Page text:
The reserve is pretty dry at the moment after having only received around 250mm of their annual average of 450mm. This coupled with the fact that it had not rained much at all in the preceding weeks meant that any and all permanent waterholes were a hive of activity. Unless the reserve gest some good rain in the next couple of months I think the dry winter months will be very interesting and will provide excellent game viewing at the various waterholes.
We sat on the dam wall for a good hour as we watched herds of zebra, wildebeest and a number of warthogs file out from the surrounding bush to quench their thirst.
Animals are known to get quite edgy when resources are scarce and a particularly grumpy male warthog took great joy in chasing some of the game from what he obviously deemed to be “his” waterhole. Apart from the general game that was drinking this particular piglet also fell victim to his wrath and made a speedy escape through the shallows.
Most of our afternoon was spent along the fringes of another water-source towards the west of the reserve where we not only had great sightings of rhino, elephant and general game but were treated to a spectacular sunset as the sun dipped behind the Enselbergs which dominate the north-western portion of Madikwe.
Sitting back and just enjoying the scenery and sounds of the bush were most definitely a highlight of the trip for both of us.
Our plans of capturing the night sky in the early morning were brought to an abrupt halt by what was the only cloud we saw on our entire safari. Waking up at 03:00 in the morning we decided to stick to our guns and ventured out for a game drive – another one of the many benefits of having a private vehicle. We had hoped to catch black rhino drinking in the early hours of the morning but were only able to find 3 young male lions and, to our surprise, a different leopard finishing up the remains of the young wildebeest carcass in the same Tamboti tree.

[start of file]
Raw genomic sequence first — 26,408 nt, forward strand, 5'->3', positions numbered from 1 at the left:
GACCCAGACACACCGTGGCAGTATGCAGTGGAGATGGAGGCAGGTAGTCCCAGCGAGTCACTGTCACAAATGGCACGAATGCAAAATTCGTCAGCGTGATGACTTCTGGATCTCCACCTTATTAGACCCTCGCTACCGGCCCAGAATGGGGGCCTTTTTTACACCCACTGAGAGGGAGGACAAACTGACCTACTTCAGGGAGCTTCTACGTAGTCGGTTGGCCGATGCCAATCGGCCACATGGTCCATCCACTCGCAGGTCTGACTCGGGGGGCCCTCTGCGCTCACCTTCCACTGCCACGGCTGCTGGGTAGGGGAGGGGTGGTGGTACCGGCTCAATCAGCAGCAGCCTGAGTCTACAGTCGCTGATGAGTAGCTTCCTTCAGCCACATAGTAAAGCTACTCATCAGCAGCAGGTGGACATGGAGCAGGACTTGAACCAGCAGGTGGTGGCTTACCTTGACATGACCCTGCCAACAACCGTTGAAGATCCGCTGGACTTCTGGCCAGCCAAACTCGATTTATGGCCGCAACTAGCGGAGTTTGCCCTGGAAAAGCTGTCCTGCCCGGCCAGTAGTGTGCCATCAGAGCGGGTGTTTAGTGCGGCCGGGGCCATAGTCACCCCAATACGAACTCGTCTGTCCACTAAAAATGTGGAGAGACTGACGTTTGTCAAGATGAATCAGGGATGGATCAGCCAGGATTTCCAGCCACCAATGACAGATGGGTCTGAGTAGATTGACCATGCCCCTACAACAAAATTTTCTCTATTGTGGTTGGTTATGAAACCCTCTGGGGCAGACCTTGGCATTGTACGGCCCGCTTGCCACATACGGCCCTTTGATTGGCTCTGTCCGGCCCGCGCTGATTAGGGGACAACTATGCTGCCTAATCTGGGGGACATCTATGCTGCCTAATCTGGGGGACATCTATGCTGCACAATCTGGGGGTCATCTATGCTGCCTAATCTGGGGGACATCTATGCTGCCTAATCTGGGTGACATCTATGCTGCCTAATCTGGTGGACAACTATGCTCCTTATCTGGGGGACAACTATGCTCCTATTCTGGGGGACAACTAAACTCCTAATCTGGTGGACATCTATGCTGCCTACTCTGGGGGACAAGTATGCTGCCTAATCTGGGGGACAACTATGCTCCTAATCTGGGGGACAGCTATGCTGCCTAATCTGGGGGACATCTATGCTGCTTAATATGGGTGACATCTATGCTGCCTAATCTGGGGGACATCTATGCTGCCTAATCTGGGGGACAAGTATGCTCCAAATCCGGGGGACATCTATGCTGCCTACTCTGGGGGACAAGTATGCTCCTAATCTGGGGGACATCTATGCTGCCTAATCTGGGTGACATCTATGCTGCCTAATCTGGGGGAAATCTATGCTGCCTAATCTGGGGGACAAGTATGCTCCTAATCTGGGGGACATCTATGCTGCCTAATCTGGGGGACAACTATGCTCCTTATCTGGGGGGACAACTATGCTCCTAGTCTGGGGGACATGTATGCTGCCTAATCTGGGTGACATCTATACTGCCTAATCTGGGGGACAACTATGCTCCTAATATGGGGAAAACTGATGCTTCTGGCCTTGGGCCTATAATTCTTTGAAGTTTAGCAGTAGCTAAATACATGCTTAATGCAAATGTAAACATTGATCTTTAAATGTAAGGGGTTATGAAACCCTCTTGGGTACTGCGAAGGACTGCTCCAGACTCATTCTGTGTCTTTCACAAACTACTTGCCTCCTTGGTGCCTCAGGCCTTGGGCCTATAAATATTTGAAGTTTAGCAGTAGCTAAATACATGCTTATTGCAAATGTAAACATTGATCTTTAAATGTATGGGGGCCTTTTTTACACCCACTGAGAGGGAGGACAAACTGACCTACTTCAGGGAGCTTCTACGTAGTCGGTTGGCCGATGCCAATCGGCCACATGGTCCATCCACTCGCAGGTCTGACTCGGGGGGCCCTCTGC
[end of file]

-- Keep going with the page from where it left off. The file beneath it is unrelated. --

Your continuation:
In-between drives when we weren’t eating, resting, indulging in spa treatments or making use of the outdoor gym, we would get stuck into Lightroom and it was here that I was able to take the photographic learning to the next level as I shared post-processing tips and tricks to help my guests get the most out of the images he had captured during his time with me.
It is a mistake to underestimate the power and importance of post-processing.
Thats not to say that you need to spend a vast amount of time working on images but that with a few focussed adjustments and enhancements, one can add that “finesse” to an image which completes and enhances the story that you set out to capture in the first place. Penny had a great blog on just this a couple of weeks ago where she touched on the Trigger which gets you to pick up your camera and trip that shutter. It is vital that you know what this trigger and your story are as this will act as a guide when processing your images.
Madikwe is a great reserve which has provided many memorable experiences for me.
At first glance, the harsh environment may not seem as “pretty” as the beautiful parkland landscapes and riparain vegetation of the lowveld but this, for me, is raw Africa. A harsh environment where, if you are patient and willing to immerse yourself in the wildlife experience, you may just change the way you see the world.